BEN HOUCHEN has opened the new year with a blizzard of announcements about what he would do if he were elected in May for a third term as Tees Valley mayor.

His opponents would dismiss them as a snowstorm of gimmicks.

Only on Monday, there was the promise of electric trackless trams bussing people around our town centres within two years. This is part of a £1bn splurge of transport initiatives, from a £150m transport hub in Stockton to a £250m Darlington northern relief road, all of which would be funded by a windfall following the scrapping of the northern leg of HS2.

He’s going to explore a tunnel under the Tees and then he’s going to build a replacement hospital for North Tees, even though, on paper at least, he doesn’t have the power or the money to go round building facilities for the NHS.

However, he does have a gift for the headlines, and he has identified a hole: there was palpable disappointment in the region when David Cameron’s government scrapped the proposed £454m North Tees and Hartlepool hospital development at Wynyard in 2010, and now there is hope that a replacement is on the cards. People are as attached to their local hospital as they are to their airport.

However, as well as looking forward, the election has to be about passing judgement on the last two terms.

Lord Houchen has got things done – name another re-nationalised airport in the country – but the questioning over how he got some of them done grew to such a crescendo last spring that the Government ordered an inquiry into corruption claims at Teesworks, the former steel site at Redcar which is now Europe’s largest brownfield site.

Lord Houchen denies any impropriety, and the Department of Levelling Up said it has “seen no evidence of corruption, wrongdoing or illegality”.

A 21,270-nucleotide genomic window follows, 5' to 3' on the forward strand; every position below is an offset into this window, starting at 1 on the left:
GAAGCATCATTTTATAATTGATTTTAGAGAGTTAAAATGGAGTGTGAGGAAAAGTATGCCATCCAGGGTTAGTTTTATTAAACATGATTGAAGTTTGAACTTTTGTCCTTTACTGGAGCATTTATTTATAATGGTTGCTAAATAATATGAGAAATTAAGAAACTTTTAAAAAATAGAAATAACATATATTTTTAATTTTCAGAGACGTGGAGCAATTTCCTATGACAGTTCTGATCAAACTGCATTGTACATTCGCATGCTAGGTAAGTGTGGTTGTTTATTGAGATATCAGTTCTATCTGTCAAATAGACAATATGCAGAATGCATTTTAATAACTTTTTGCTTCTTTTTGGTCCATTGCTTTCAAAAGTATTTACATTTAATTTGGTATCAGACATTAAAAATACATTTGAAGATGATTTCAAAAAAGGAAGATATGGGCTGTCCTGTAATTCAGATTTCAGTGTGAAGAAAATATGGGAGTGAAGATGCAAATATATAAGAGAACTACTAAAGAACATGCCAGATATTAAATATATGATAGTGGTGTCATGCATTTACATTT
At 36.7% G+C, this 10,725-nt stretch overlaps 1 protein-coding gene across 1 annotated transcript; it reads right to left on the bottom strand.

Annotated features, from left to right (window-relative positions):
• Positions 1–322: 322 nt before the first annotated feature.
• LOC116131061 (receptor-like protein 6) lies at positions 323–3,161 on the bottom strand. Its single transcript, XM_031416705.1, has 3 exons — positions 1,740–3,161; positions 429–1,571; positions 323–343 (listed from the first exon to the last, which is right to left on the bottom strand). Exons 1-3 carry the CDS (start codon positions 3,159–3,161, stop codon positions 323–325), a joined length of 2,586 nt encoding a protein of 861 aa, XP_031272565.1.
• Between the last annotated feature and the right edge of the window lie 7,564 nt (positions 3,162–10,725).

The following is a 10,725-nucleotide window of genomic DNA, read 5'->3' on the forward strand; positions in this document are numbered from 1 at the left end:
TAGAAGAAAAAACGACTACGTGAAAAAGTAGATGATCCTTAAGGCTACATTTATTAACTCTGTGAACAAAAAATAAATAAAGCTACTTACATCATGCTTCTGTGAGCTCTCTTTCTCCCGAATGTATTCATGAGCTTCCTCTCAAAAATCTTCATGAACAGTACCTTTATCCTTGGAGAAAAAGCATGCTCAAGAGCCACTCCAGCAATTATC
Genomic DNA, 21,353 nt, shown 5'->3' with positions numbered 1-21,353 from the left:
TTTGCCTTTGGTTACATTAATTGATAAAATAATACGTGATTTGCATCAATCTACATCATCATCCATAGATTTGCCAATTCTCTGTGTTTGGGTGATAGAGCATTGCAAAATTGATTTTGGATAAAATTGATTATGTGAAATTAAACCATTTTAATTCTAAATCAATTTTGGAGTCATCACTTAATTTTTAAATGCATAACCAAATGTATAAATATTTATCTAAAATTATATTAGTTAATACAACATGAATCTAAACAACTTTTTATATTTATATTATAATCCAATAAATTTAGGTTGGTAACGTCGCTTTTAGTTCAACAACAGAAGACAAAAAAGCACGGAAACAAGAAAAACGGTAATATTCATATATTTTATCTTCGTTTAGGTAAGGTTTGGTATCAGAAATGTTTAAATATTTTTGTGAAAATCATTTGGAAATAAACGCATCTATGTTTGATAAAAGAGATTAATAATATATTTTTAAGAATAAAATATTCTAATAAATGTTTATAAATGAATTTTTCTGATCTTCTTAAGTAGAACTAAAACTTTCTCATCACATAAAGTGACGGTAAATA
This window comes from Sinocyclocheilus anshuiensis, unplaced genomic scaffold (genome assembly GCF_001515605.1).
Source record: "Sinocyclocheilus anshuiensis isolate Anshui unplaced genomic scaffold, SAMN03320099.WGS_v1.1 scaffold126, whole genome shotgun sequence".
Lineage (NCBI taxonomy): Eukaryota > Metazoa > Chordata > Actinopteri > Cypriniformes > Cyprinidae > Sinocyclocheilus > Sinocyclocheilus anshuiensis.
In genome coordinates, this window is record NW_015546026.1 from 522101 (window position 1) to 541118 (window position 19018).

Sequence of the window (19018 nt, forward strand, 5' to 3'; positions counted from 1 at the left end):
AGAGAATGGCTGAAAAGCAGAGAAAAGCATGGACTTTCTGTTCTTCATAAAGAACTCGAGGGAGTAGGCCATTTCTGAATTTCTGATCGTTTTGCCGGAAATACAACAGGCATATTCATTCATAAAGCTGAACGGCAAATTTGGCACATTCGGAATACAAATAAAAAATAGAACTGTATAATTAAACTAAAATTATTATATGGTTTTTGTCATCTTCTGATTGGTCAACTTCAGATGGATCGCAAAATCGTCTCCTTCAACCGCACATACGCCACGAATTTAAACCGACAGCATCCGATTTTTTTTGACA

When the inquiry was announced rather hastily by Rishi Sunak on June 7, it was said it would report “in the summer”. Summer has come and gone, so has autumn and now the winter’s snows are on the ground.

If you had a builder who promised to come around within five or six weeks and he hadn’t shown up six or seven months later, you’d be asking questions.

Especially if in the meantime there had been a regular drip drip of probing, most notably by Private Eye.

Last week at a Commons committee hearing, the Wansbeck MP Ian Lavery said there was a “big feeling this has been kicked into the long grass because of the mayoral elections in Teesside”.

The Labour chair of the committee, Liam Byrne, said that Teesworks’ latest accounts showed that 110 acres of public land had been bought by a company 90 per cent owned by “friends and close associates of Lord Houchen” for £1 an acre “is now turning over £143m and shovelling £50m out to private shareholders in profits”.

Levelling Up secretary Michael Gove, in charge of the inquiry, refused to set a timetable for the publication, but said: “No one wants it published more than Ben Houchen himself, because he wants the mayoral election to be about what he’s achieved, his record, his plans for the future, and for all of these issues to be out there, tackled, and people being able to make a judgment based on the facts.”

So it has to be published before the election. In fact, it has to be published in good time before it because it is going to be contentious and its conclusions will need to be rigorously tested so that voters can pass a reasoned judgement on the past before deciding whether they want to entrust the future to Lord Houchen.

The election is on May 2. To be fair to all concerned, the report that is now six months overdue really has to be published within weeks – before the spring bulbs start pushing through the snows.